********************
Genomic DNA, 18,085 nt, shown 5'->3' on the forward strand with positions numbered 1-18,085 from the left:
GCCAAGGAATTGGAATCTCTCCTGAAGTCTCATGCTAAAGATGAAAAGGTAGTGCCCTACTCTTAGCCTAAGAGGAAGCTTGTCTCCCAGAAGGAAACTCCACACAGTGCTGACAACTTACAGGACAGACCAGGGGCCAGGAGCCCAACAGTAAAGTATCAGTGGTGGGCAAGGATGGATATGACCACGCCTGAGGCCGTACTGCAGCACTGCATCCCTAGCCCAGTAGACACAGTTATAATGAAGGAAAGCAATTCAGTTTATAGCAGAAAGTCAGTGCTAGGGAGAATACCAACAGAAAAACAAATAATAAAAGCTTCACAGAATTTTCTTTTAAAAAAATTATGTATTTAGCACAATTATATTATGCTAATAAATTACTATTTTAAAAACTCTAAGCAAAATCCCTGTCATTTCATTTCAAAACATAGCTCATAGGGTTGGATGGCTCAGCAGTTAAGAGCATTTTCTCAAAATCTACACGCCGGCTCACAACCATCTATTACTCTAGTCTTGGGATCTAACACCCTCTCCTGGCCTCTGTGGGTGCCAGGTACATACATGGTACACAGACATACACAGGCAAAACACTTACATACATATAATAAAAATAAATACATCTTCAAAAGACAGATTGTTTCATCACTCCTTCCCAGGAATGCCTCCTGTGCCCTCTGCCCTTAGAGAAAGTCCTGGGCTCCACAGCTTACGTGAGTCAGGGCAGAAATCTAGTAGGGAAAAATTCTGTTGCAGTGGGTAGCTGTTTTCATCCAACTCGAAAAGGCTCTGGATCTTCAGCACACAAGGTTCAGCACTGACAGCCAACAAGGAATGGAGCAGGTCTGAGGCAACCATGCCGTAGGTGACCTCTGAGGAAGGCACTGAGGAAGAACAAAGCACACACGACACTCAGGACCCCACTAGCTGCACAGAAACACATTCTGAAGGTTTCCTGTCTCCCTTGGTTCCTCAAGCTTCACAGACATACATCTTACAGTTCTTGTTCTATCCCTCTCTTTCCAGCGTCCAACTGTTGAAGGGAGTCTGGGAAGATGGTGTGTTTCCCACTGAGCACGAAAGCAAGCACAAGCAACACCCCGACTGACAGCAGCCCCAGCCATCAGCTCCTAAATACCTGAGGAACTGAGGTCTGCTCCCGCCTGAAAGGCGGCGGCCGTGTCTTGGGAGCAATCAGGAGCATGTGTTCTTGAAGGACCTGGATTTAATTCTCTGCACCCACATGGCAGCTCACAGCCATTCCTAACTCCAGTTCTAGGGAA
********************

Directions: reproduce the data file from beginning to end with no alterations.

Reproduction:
Genomic DNA, 18,085 nt, shown 5'->3' on the forward strand with positions numbered 1-18,085 from the left:
GCCAAGGAATTGGAATCTCTCCTGAAGTCTCATGCTAAAGATGAAAAGGTAGTGCCCTACTCTTAGCCTAAGAGGAAGCTTGTCTCCCAGAAGGAAACTCCACACAGTGCTGACAACTTACAGGACAGACCAGGGGCCAGGAGCCCAACAGTAAAGTATCAGTGGTGGGCAAGGATGGATATGACCACGCCTGAGGCCGTACTGCAGCACTGCATCCCTAGCCCAGTAGACACAGTTATAATGAAGGAAAGCAATTCAGTTTATAGCAGAAAGTCAGTGCTAGGGAGAATACCAACAGAAAAACAAATAATAAAAGCTTCACAGAATTTTCTTTTAAAAAAATTATGTATTTAGCACAATTATATTATGCTAATAAATTACTATTTTAAAAACTCTAAGCAAAATCCCTGTCATTTCATTTCAAAACATAGCTCATAGGGTTGGATGGCTCAGCAGTTAAGAGCATTTTCTCAAAATCTACACGCCGGCTCACAACCATCTATTACTCTAGTCTTGGGATCTAACACCCTCTCCTGGCCTCTGTGGGTGCCAGGTACATACATGGTACACAGACATACACAGGCAAAACACTTACATACATATAATAAAAATAAATACATCTTCAAAAGACAGATTGTTTCATCACTCCTTCCCAGGAATGCCTCCTGTGCCCTCTGCCCTTAGAGAAAGTCCTGGGCTCCACAGCTTACGTGAGTCAGGGCAGAAATCTAGTAGGGAAAAATTCTGTTGCAGTGGGTAGCTGTTTTCATCCAACTCGAAAAGGCTCTGGATCTTCAGCACACAAGGTTCAGCACTGACAGCCAACAAGGAATGGAGCAGGTCTGAGGCAACCATGCCGTAGGTGACCTCTGAGGAAGGCACTGAGGAAGAACAAAGCACACACGACACTCAGGACCCCACTAGCTGCACAGAAACACATTCTGAAGGTTTCCTGTCTCCCTTGGTTCCTCAAGCTTCACAGACATACATCTTACAGTTCTTGTTCTATCCCTCTCTTTCCAGCGTCCAACTGTTGAAGGGAGTCTGGGAAGATGGTGTGTTTCCCACTGAGCACGAAAGCAAGCACAAGCAACACCCCGACTGACAGCAGCCCCAGCCATCAGCTCCTAAATACCTGAGGAACTGAGGTCTGCTCCCGCCTGAAAGGCGGCGGCCGTGTCTTGGGAGCAATCAGGAGCATGTGTTCTTGAAGGACCTGGATTTAATTCTCTGCACCCACATGGCAGCTCACAGCCATTCCTAACTCCAGTTCTAGGGAA